Rich Dealy

The normal decline rate, we have such a large base of 6000 wells with most of them at a 4% decline rate, is that, but that shows you the benefit Brian off when you stop drilling you just don't get that falloff. Also we do have – as Tim mention we have a backlog, we do have a backlog I think Michael asked about 100 wells, these are Wolfcamp wells that we are delaying completing back into this Spraberry trend area including the MCL [ph] shale zones and so we can complete those wells, we are delaying completion probably into late ‘09, early ‘10 but there is a huge backlog of wells, we can open up the Spraberry zones and then if you look at our store goal over the last four years, we are growing it fairly consistently at 15% a year. So our goal is to get up to – we hope 8 to 10 rigs in 2010 and ramp it on up top to 20 to 25 rigs, it is where we were going in 2009, over a two to three year time frame. That is why we are putting in these two year at least protect the oil prices released for a couple of years with upside. And that is the goal. The next two quarters, I think it will continue to over perform, just not going to decline that much.

Brian Singer – Goldman Sachs

Great thanks that's helpful. And on the Eagle Ford, really thinking strategically about what the Eagle Ford can mean to the company, do you see if the play does work in some size that that would be just completely additive as a new source of investment or kind of a along some of the similar questions asked earlier about where the Eagle Ford would be prioritized, would you then look to, were (inaudible) referred on the portfolio and say so on assets elsewhere such as maybe the Raton?

Rich Dealy

Obviously it is not a good time to be selling any kind of assets, especially gas assets. The, now that doesn't mean that we can’t take capital out of the Mid-Continent area, maybe Raton, there are cash cows, we still have a lot of PUDs left at Raton, they are very, very economical at $6 gas. So, I anticipate drilling some wells in Raton going into 2010, but Raton in the Mid-Continent could be our cash cows, if we take that cash and basically start up the Eagle Ford with, if it really turns into a great growth asset for us. Plus we got 200 Edwards wells to drill over the next several years.

Brian Singer – Goldman Sachs

Great thanks. And I guess, an implicit in maybe that comment when you think about 2010 with improved pricing is it still is a state goal to stand within cash flow or do you see commodity prices rise and financial conditions ease, would you potentially spend a little more?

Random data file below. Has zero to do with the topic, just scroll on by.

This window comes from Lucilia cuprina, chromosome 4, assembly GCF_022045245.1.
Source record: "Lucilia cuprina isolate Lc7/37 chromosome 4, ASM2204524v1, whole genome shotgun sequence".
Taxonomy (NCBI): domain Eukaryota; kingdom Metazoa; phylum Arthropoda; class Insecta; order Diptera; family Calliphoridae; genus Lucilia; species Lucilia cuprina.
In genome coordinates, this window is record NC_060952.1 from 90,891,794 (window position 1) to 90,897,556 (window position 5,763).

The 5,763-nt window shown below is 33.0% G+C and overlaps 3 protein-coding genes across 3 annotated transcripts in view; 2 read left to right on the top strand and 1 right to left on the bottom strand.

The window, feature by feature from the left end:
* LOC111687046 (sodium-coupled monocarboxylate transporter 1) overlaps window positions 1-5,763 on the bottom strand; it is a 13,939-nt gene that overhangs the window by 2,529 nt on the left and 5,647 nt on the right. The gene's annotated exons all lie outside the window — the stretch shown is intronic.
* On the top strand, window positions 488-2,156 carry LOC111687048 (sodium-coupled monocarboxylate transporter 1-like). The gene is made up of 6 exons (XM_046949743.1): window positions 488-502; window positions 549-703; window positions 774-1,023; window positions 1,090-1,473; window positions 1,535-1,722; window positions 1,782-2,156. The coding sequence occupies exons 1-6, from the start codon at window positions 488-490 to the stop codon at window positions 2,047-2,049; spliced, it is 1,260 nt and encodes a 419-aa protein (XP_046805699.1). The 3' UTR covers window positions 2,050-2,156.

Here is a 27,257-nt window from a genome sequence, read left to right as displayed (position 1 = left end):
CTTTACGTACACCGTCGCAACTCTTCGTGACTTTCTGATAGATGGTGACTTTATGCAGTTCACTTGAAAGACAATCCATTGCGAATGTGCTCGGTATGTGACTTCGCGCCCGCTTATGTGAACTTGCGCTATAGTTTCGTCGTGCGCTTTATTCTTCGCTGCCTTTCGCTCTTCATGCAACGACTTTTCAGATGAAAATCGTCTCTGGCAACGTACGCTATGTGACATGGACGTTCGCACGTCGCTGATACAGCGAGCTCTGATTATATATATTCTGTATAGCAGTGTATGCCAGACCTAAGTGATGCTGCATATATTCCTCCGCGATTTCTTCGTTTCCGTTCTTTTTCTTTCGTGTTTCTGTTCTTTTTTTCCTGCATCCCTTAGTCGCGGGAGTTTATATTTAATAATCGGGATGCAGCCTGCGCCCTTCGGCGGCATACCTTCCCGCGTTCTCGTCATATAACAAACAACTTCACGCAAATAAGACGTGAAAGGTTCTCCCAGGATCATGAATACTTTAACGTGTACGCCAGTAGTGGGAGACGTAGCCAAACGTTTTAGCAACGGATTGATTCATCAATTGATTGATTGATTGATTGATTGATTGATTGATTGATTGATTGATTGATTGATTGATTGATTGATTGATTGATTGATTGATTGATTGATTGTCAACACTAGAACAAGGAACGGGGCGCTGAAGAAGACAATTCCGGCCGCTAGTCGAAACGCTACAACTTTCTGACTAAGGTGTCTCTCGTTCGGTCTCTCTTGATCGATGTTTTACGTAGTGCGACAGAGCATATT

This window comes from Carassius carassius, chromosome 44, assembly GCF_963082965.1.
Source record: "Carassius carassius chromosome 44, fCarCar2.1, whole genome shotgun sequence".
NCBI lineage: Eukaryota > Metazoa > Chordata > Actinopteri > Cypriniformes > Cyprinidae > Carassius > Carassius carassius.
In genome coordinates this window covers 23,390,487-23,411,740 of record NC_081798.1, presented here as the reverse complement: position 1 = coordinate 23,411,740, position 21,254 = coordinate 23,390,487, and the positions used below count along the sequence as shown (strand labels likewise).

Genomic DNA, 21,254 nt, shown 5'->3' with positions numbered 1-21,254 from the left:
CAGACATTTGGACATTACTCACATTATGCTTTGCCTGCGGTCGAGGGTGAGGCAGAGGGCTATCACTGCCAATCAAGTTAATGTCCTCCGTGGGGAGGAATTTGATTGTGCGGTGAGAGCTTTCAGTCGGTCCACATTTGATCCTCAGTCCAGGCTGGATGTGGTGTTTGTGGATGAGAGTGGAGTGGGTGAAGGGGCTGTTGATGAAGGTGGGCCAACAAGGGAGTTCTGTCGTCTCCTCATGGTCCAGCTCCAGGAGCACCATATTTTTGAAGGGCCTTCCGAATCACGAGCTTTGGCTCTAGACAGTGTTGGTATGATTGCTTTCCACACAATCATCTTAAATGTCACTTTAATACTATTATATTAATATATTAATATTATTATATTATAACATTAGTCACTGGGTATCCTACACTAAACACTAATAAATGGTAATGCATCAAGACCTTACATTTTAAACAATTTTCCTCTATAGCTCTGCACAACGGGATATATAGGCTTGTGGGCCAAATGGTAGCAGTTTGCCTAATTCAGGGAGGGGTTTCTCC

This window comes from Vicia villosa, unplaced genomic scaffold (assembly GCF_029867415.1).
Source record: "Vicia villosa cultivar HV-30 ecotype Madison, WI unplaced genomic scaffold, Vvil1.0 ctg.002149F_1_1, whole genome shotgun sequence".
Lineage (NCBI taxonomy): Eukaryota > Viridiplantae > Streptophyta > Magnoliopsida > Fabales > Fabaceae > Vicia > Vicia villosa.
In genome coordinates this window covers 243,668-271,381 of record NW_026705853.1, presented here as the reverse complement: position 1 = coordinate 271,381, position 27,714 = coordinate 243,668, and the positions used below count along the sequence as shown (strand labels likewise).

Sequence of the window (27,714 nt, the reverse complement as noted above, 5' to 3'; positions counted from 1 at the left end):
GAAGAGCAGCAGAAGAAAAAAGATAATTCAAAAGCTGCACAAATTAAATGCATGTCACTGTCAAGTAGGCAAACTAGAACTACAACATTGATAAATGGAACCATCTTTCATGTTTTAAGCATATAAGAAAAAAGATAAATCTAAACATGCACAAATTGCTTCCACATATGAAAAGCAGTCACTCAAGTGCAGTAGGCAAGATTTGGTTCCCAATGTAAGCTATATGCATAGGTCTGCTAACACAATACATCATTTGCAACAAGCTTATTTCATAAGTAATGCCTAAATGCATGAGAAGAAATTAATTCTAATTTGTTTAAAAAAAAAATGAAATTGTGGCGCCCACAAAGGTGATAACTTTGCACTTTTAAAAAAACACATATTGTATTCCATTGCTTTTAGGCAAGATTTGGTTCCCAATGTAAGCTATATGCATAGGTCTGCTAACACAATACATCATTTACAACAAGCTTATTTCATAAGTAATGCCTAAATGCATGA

Chris Cheatwood

No large stated goals has been less in our cash flow, reduced debt probably about $400 million over the next two to three years, right now based on the – the goal is to do enough hedges in 2010, '11, deliver the strip right now gives us about $800 million to $1 billion cash flow over the next couple of years. The current strips, so obviously will have plenty of room to ramp up activity and then if we, as long we have these upside in the three ways, it allows us to have cash flow increases of 25% to 30%, up on about this for prices. So, could have cash flows up into 1 billion to 1.2 billion to arrange. So it will give us plenty of flexibility to ramp up our CapEx, reduce debt, so that we will continue to under spend cash flow.

Brian Singer – Goldman Sachs

Thank you.

Operator

And moving on we have a question from Robert Christensen with Buckingham Research.

Robert Christensen – Buckingham Research

Yes guys, how do you play it on stocks factors stimulating your Eagle Ford shale wells, is it similar to the way Petrohawk is designed, is there any differences that you think the shale deserves in the way of treatment that other shale’s I guess?

Chris Cheatwood

Well first of all, we are doing and eight states frac over 3000 collateral. So, it is about 200 to 300 feet in each stage, 400 feet sorry. Actually we met with Petrohawk and talked about completion techniques and ours is very similar to theirs.

Robert Christensen – Buckingham Research

Does the calcareous nature of the shale give it some advantages, Chris?

Chris Cheatwood

I don't know if it gives any advantages, really the, what you are looking for in these shale plays is clay volumes, lower clay volumes typically or better. You know mostly the other shale plays have high silica constant, the Eagle Ford happens to be more of the carbon acreage shale, but I don't see it has any kind of real advantage.

Robert Christensen – Buckingham Research

Would you ever acidize something like that?

Chris Cheatwood